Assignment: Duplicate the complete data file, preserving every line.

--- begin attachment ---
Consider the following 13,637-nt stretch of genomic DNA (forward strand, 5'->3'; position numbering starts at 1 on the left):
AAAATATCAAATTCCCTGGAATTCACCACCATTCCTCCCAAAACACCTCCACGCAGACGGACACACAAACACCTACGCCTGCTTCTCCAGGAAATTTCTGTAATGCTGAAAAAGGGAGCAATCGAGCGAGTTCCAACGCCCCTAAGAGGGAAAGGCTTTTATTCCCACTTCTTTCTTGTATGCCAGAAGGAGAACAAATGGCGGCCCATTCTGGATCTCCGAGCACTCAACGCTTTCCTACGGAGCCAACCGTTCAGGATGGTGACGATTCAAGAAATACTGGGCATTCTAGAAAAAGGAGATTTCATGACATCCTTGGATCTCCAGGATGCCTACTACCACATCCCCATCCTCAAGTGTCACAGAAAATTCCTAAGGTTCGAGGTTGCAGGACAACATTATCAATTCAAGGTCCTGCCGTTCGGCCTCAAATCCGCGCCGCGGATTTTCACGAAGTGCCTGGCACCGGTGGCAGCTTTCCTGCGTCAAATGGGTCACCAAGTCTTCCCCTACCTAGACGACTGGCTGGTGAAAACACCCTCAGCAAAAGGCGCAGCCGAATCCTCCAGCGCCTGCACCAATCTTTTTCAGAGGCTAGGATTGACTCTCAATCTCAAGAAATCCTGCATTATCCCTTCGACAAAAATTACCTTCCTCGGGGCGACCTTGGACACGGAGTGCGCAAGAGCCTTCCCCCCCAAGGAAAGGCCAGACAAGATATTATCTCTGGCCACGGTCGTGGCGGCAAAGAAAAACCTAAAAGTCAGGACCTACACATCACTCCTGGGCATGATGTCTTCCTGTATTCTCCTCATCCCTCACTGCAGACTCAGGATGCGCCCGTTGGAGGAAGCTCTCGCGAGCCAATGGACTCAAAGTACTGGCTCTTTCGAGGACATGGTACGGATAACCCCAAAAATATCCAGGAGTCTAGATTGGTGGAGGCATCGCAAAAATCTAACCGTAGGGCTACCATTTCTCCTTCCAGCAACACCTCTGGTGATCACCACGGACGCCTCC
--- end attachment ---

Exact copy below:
Consider the following 13,637-nt stretch of genomic DNA (forward strand, 5'->3'; position numbering starts at 1 on the left):
AAAATATCAAATTCCCTGGAATTCACCACCATTCCTCCCAAAACACCTCCACGCAGACGGACACACAAACACCTACGCCTGCTTCTCCAGGAAATTTCTGTAATGCTGAAAAAGGGAGCAATCGAGCGAGTTCCAACGCCCCTAAGAGGGAAAGGCTTTTATTCCCACTTCTTTCTTGTATGCCAGAAGGAGAACAAATGGCGGCCCATTCTGGATCTCCGAGCACTCAACGCTTTCCTACGGAGCCAACCGTTCAGGATGGTGACGATTCAAGAAATACTGGGCATTCTAGAAAAAGGAGATTTCATGACATCCTTGGATCTCCAGGATGCCTACTACCACATCCCCATCCTCAAGTGTCACAGAAAATTCCTAAGGTTCGAGGTTGCAGGACAACATTATCAATTCAAGGTCCTGCCGTTCGGCCTCAAATCCGCGCCGCGGATTTTCACGAAGTGCCTGGCACCGGTGGCAGCTTTCCTGCGTCAAATGGGTCACCAAGTCTTCCCCTACCTAGACGACTGGCTGGTGAAAACACCCTCAGCAAAAGGCGCAGCCGAATCCTCCAGCGCCTGCACCAATCTTTTTCAGAGGCTAGGATTGACTCTCAATCTCAAGAAATCCTGCATTATCCCTTCGACAAAAATTACCTTCCTCGGGGCGACCTTGGACACGGAGTGCGCAAGAGCCTTCCCCCCCAAGGAAAGGCCAGACAAGATATTATCTCTGGCCACGGTCGTGGCGGCAAAGAAAAACCTAAAAGTCAGGACCTACACATCACTCCTGGGCATGATGTCTTCCTGTATTCTCCTCATCCCTCACTGCAGACTCAGGATGCGCCCGTTGGAGGAAGCTCTCGCGAGCCAATGGACTCAAAGTACTGGCTCTTTCGAGGACATGGTACGGATAACCCCAAAAATATCCAGGAGTCTAGATTGGTGGAGGCATCGCAAAAATCTAACCGTAGGGCTACCATTTCTCCTTCCAGCAACACCTCTGGTGATCACCACGGACGCCTCC